Finding the holes in dental care
The University of Adelaide's dental researchers have been awarded $1.3 million to find out why Australian children have such poor oral health, despite billions being spent on this area in the past decade.
Professor John Spencer from the Australian Research Centre for Population Oral Health (ARCPOH) will lead a national study over the next four years to investigate why the system is failing Australia's children.
"Despite a substantial level of resources - approximately $1 billion dollars annually - being directed to dental services for children in Australia in the last decade, their oral health is still a major public health problem," Professor Spencer said.
"After several decades of improvement, child oral health has worsened and inequalities have widened."
Latest statistics show that dental restorations and extractions are the most common reason for hospital admissions among Australian children under 14 years of age.
In 2006 nearly 27,000 children - 8114 of whom were pre-schoolers - were admitted to hospital for dental work.
"In this study we will be looking at how dental services for our children are organised and delivered, comparing the use of private dentists and school dental services and the outcomes for child oral health," Professor Spencer said.
"Public programs like the school dental services are not reaching as many children, yet private dental services may be out of the financial reach of many families."
The nationwide study will also document current levels of oral health and its variation across the child population.
"The challenge is to identify and eliminate barriers to dental health services in Australia, improving service delivery, reducing risks and promoting healthy diets," Professor Spencer said.
Thanks to funding from an NHMRC Partnership Project Grant, his team from ARCPOH at the University of Adelaide will partner with all eight State and Territory public dental authorities in the research project. The partners are committing a further $1.7 million to the national study, making the total funding for the study $3 million.
A representative sample of approximately 32,000 children aged 5-14 years old will be drawn from a mixture of public and private schools across Australia.
Story by Candy Gibson
Teaching awards for dental team
Dentistry lecturers Sophie Karanicolas and Catherine Snelling were presented with the Vice-Chancellor and President's Award for Excellence in Teaching at the Faculty of Health Sciences graduation ceremony in April.
The two also took out the Team Teaching Award for the Stephen Cole the Elder Prize for Excellence in Teaching. It is the first time a team has taken out the Vice-Chancellor's teaching prize.
The two lecturers developed the curriculum for the new Bachelor of Oral Health program, forging a successful teaching partnership.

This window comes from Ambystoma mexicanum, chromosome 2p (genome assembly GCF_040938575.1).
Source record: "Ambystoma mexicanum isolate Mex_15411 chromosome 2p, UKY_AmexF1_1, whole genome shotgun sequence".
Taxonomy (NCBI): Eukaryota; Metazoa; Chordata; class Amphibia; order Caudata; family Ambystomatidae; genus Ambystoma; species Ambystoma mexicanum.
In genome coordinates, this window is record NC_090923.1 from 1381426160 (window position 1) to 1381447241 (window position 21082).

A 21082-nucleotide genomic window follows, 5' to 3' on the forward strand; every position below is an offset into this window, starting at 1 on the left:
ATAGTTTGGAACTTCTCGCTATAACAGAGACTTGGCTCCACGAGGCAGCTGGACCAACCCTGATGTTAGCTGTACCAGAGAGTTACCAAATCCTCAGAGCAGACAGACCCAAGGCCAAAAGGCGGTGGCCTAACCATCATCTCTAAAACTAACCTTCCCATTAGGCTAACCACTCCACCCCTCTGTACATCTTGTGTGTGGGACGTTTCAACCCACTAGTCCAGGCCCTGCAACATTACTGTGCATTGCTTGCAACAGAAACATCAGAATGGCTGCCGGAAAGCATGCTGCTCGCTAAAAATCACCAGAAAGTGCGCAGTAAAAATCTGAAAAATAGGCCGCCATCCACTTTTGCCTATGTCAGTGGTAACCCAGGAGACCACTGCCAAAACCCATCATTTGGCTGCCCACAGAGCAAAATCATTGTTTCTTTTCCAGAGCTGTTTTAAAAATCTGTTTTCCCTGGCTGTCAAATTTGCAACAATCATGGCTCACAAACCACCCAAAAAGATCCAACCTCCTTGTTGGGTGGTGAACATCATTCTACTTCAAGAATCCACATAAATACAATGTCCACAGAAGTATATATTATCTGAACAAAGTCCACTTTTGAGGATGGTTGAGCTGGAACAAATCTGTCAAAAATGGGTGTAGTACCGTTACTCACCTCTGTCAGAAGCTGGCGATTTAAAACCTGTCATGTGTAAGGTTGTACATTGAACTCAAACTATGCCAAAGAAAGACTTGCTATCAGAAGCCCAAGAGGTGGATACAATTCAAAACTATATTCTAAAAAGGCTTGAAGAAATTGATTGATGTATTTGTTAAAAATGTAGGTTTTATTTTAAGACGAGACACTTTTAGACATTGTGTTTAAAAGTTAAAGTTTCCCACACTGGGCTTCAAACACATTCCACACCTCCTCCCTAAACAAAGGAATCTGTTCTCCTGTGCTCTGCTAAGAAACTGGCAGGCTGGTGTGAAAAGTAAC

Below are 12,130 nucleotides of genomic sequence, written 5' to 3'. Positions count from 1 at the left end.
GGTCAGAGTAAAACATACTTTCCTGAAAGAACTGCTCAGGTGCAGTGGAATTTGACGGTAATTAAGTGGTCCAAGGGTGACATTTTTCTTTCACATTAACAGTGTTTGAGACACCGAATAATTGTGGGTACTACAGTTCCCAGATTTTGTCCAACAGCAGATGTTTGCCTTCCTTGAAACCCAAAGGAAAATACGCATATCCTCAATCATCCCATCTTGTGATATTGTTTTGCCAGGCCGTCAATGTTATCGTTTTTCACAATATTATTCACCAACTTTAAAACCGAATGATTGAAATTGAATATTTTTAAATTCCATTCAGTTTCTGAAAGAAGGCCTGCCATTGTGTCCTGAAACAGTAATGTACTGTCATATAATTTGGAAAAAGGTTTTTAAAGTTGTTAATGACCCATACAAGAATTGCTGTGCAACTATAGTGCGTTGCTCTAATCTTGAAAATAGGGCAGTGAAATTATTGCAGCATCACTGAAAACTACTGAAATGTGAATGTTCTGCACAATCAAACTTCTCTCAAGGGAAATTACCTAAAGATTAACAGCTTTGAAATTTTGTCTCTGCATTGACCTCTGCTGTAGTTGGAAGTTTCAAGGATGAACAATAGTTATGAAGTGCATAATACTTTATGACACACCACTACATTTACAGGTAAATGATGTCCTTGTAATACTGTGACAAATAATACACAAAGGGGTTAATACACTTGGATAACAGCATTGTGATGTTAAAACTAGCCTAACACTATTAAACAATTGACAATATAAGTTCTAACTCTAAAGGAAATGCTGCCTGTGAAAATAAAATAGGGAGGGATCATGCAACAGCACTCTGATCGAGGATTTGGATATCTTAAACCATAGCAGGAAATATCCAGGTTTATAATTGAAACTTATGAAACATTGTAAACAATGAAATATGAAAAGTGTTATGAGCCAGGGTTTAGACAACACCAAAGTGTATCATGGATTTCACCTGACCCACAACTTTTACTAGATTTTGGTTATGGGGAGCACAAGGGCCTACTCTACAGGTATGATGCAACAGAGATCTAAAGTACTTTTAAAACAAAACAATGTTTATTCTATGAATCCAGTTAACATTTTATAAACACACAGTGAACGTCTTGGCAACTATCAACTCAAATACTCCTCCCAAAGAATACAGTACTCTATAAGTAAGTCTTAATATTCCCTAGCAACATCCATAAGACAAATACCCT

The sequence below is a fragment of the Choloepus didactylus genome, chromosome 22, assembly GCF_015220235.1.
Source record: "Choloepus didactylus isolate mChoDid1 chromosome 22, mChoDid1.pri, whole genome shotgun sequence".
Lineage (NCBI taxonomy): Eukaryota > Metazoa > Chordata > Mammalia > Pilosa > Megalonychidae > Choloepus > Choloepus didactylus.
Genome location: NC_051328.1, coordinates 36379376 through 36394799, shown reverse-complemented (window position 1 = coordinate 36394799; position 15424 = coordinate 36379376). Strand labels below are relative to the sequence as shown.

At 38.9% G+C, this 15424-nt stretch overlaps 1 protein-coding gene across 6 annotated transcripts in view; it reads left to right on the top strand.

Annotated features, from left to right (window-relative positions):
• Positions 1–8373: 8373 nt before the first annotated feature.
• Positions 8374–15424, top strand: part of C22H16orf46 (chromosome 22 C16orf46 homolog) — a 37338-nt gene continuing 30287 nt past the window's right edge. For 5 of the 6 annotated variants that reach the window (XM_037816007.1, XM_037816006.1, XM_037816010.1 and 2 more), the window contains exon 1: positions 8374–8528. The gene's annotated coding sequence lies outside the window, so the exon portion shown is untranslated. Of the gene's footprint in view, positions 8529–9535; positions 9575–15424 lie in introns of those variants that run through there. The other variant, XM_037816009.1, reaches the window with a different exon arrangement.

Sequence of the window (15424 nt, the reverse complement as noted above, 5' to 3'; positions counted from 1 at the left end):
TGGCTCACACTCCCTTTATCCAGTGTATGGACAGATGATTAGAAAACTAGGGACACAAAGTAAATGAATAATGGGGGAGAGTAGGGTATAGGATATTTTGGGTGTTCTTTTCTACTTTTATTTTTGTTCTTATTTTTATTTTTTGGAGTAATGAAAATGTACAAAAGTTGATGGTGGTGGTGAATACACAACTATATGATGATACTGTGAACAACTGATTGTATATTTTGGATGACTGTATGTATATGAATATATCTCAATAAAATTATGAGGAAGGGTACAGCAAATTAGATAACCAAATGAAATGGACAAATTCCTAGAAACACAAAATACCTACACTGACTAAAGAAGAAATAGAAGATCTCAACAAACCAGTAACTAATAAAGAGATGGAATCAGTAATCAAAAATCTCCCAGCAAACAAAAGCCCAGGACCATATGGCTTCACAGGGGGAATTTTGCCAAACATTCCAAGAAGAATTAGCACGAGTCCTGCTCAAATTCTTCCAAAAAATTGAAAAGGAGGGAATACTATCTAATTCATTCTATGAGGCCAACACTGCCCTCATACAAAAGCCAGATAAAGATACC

Volunteers needed to boost student skills
The School of Dentistry is seeking volunteers to help its students improve their communication skills in a clinical environment.
Volunteers will be trained to role-play as real patients, giving second and third-year students the skills to promote trust, put people at ease, and explain complicated dental procedures.
During role-plays volunteers will not receive any dental treatment, examination, or advice.
Project leaders Dr Vicki Skinner and Associate Professor Tracey Winning said good communication skills were essential for dentists.
"Communication is at the core of dentistry. A clear and supportive relationship between a patient and their dentist leads to more accurate diagnosis and treatment and better outcomes for oral care," Dr Skinner said.
Role-plays will involve specific scenarios that students may experience as students or graduates, including interacting with anxious or upset patients, patients with special needs, and cross-cultural communication.
The volunteer program is being developed initially for the Bachelor of Dental Surgery program and will be adapted for the Bachelor of Oral Health program. It may then be used in other University programs where communication with clients is crucial.
Volunteers will be required to attend two to four sessions over a period of a few months and will be reimbursed for their travel expenses.
People of all ages (above 18) and backgrounds are encouraged to volunteer, including University staff and students, those with a non-English speaking background as well as people with disabilities.
For more information, contact Karen Squires from the School of Dentistry on 08 8303 5968 email:email@example.com or go to: health.adelaide.edu.au/dentistry/volunteer_patients
Dental service for homeless
Adelaide's homeless and low-income residents will have improved access to free dental care thanks to a new initiative involving the University of Adelaide's School of Dentistry and the SA Dental Service.
A Commonwealth grant has enabled the Dental School to build a dental clinic in Light Square to service socially disadvantaged people living in the Common Ground accommodation complex.
The clinic, to open in late July, will be operated by University staff and students from the Dental and Medical Schools, volunteer dentists and medical practitioners with a focus on oral health and linking to improved general health outcomes.
The Dean of the Dental School, Professor Johann de Vries, said the new clinic had multiple benefits, facilitating students in the dentistry, oral health and medical programs to gain valuable practical experience.